When selecting teams strong pitching is a must.  In APBA stronger pitchers mainly cut the number of singles and walks.  Also baserunners don’t advance when a batter strikes out so I am not afraid of favorable strikeout ratings (KXY).  I try to select starters with good control (Z or ZZ) but I will choose an A over a BZ every time.  Choosing a B over a CZZ is a tougher choice because a ZZ reduces the bases empty walk.  So I choose the higher Pitching Grade, from A to D, and more favorable strikeout and control ratings (KXY, Z & ZZ over R & W) for my starters.  For my bullpen I also use the same priorities but if I have a W rated pitcher I focus on not using him with the bases loaded if at all.

I try to pick teams with decent rated fielders so the Team Fielding totals a One or close.  The APBA Convention Tournament uses the Advanced Fielding Option which rewards higher rated fielders.  Since all teams have a weakness I want a team strong in two-out-of three areas, Pitching and Hitting.  I don’t ignore defense but it isn’t a high priority.  Defense is between 5-15% of the action so I hope I don’t have a lot of bad luck on defense with error numbers.  As I said earlier, where available, I try to keep defensive substitutes available for weaker fielders late in the game.

The 2014 Finals with Sub-Manager Brian Wells v Skeet Carr

So once I choose my team, pick the players for my roster and set my lineup, I am ready to play.  I will pinch-hit toward the end of a close game or in a key spot if a big hit can blow a game open since I have defensive subs available.  I don’t Hit & Run or use the sacrifice strategy at all.  I just roll the dice and wait for good results.

In close games or if my pitcher’s Grade drops then I have to use my bullpen.  Usually I hope for complete games from my starting pitchers.  I will use my higher rated relievers against the better hitters which is usually toward the top of the order.  If I relieve toward the bottom of the order and the weaker hitters, then I will save my higher rated relievers for what I consider higher leverage spots.  If I have a starter get to the 25th out or later and he hits the showers then I will go straight to my best reliever.  I tend to view the opposite lineups in thirds and try to put my relievers in place to succeed.  I will try to relieve in spots where I can get favorable lefty-righty matchups.  But my main pitching strategy is to hope for a complete game from my starter.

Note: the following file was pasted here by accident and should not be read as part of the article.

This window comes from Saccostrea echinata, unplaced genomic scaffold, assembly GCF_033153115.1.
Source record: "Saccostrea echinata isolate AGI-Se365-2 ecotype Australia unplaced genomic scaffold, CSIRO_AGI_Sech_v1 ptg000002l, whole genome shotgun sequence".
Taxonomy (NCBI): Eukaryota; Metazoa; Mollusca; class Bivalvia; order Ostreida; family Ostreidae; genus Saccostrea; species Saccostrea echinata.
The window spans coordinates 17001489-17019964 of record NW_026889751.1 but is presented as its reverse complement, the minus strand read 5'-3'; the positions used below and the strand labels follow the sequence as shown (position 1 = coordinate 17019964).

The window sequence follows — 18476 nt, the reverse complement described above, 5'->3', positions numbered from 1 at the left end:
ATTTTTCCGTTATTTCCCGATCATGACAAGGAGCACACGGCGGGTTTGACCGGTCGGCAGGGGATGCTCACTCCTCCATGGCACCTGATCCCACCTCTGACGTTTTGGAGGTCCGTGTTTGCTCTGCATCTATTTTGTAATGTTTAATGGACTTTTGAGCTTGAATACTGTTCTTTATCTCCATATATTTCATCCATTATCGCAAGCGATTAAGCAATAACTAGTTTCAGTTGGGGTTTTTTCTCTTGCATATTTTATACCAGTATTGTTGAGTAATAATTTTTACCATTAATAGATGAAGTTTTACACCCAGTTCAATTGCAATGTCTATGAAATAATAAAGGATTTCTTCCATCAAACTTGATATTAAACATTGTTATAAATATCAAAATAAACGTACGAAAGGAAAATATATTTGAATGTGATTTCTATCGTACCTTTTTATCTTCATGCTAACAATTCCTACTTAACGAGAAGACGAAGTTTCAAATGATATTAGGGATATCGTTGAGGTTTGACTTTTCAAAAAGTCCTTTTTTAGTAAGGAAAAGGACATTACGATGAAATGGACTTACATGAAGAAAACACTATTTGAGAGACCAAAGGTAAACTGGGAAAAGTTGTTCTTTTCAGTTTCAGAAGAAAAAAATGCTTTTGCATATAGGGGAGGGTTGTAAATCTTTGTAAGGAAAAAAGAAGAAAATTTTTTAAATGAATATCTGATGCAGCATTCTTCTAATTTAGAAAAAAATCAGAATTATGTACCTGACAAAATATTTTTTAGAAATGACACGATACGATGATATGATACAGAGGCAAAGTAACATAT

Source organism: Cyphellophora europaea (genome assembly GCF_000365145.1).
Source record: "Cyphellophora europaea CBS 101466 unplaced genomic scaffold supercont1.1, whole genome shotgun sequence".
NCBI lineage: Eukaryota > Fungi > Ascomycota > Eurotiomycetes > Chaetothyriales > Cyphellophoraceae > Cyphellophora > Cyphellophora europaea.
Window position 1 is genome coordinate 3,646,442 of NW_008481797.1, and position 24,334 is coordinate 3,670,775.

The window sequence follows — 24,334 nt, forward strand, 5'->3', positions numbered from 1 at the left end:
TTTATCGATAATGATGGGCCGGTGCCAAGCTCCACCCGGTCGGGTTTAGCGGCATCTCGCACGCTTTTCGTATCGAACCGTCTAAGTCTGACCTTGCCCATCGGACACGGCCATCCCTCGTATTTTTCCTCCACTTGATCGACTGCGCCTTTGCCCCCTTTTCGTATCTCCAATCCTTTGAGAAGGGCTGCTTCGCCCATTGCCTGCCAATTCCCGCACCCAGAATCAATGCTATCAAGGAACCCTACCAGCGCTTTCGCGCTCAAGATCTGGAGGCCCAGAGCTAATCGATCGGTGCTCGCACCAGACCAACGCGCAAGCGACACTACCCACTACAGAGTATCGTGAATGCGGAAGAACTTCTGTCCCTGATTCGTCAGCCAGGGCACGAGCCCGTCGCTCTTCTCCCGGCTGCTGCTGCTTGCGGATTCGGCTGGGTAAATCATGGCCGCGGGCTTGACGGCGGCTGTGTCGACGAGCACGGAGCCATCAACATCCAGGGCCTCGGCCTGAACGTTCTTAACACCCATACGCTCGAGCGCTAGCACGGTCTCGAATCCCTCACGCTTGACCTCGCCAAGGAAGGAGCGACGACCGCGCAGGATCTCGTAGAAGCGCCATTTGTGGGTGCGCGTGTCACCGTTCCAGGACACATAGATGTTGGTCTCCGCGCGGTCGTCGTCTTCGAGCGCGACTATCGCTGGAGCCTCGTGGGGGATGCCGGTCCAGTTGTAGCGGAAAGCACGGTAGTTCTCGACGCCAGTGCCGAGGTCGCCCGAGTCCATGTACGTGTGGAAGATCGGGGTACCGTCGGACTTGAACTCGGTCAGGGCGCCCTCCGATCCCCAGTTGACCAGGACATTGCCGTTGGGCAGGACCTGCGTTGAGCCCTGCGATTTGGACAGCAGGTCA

1975 APBA Baseball Brochure

1989 APBA Baseball Brochure

I have a couple of tools I use to select my team.  My biggest tool is Excel.  I keep my Season Card Inventory on a spreadsheet.  When I use a team, instead of just having an ‘x’ marking a team I have, I will put the Grades and ratings of the top three starters for that team.  Also, in the Sabr101 class I learned a bit about MySQL.  I was able to set up a spreadsheet with all the players with 50 or more ABs and 20 or more IPed.  I have sorted this according to the last team a player played for because that is how APBA puts players on teams.  I have received some help the past couple of years updating my spreadsheet when Sean Lahman releases his DB.  I have forgotten some of the skills I had learned.  Once you display a skill, it isn’t necessarily yours to keep – Use it or lose it!

So that is how I pick my team for the APBA Convention.  Another key point – my wife is a Braves fan so I have used the 1998 Braves for the last three years.  I am a Reds Fan(!) but the Braves are one of my top four or five favorite teams so this isn’t a struggle.  I will be using the 1998 Braves again.  The Tournament is in Alpharetta (a suburb of north Atlanta) so maybe I can get a bit of a home-field advantage!

bball-box

My Favorite Game

June 11, 2016

My APBA Area

Filed under: Uncategorized — stevemryan @ 12:05 pm

I  don’t remember the last time I posted my APBA playing area.  I have also included a picture of one of my storage cabinets.  If my latest tourney post has been read, the second picture my dice tower will be fully understood.

I could rotate the pic, but the area can be seen clearly.

I could rotate the pic, but the area can be seen clearly.

Storage cabinet with mostly baseball sets.

Storage cabinet with mostly baseball sets.

To keep dice from wondering onto the floor, under the table and into hidden crevices, I taped an index card to the side.

To keep dice from wondering onto the floor, under the table and into hidden crevices, I taped an index card to the side.

I painted the tower to a nice shade of green.  Hopefully it is a shade with will welcome the dice, especially the little tiny white die.

May 28, 2016

2016 Memorial Stakes

Filed under: Uncategorized — stevemryan @ 12:29 pm
2016 MS 1st Move

2016 Memorial Stakes 1st Move

2016 Memorial Stakes 1st Move

2016 Memorial Stakes Scoresheet

As you can see, the favorites did not get good jumps out of the gate.  Alydar (Red) started from the rail and kept up the pace for the whole race.

2016 MS 2nd Move